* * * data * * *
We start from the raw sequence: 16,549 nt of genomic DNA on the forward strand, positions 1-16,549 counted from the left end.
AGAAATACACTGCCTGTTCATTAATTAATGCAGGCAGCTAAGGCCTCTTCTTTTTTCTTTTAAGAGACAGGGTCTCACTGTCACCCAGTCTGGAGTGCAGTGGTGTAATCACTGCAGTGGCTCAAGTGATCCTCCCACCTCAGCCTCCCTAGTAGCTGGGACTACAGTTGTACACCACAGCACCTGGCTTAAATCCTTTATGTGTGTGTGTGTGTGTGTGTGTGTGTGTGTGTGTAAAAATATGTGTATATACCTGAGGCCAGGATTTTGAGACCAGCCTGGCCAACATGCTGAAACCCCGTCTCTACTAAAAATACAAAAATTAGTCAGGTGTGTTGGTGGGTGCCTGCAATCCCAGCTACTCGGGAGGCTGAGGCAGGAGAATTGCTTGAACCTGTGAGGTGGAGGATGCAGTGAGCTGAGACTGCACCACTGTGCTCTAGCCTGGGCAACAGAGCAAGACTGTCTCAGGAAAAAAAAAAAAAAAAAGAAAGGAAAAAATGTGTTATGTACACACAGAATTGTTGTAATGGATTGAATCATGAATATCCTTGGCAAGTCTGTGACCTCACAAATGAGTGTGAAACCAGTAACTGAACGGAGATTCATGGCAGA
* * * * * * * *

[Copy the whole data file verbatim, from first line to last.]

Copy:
We start from the raw sequence: 16,549 nt of genomic DNA on the forward strand, positions 1-16,549 counted from the left end.
AGAAATACACTGCCTGTTCATTAATTAATGCAGGCAGCTAAGGCCTCTTCTTTTTTCTTTTAAGAGACAGGGTCTCACTGTCACCCAGTCTGGAGTGCAGTGGTGTAATCACTGCAGTGGCTCAAGTGATCCTCCCACCTCAGCCTCCCTAGTAGCTGGGACTACAGTTGTACACCACAGCACCTGGCTTAAATCCTTTATGTGTGTGTGTGTGTGTGTGTGTGTGTGTGTGTGTAAAAATATGTGTATATACCTGAGGCCAGGATTTTGAGACCAGCCTGGCCAACATGCTGAAACCCCGTCTCTACTAAAAATACAAAAATTAGTCAGGTGTGTTGGTGGGTGCCTGCAATCCCAGCTACTCGGGAGGCTGAGGCAGGAGAATTGCTTGAACCTGTGAGGTGGAGGATGCAGTGAGCTGAGACTGCACCACTGTGCTCTAGCCTGGGCAACAGAGCAAGACTGTCTCAGGAAAAAAAAAAAAAAAAAGAAAGGAAAAAATGTGTTATGTACACACAGAATTGTTGTAATGGATTGAATCATGAATATCCTTGGCAAGTCTGTGACCTCACAAATGAGTGTGAAACCAGTAACTGAACGGAGATTCATGGCAGA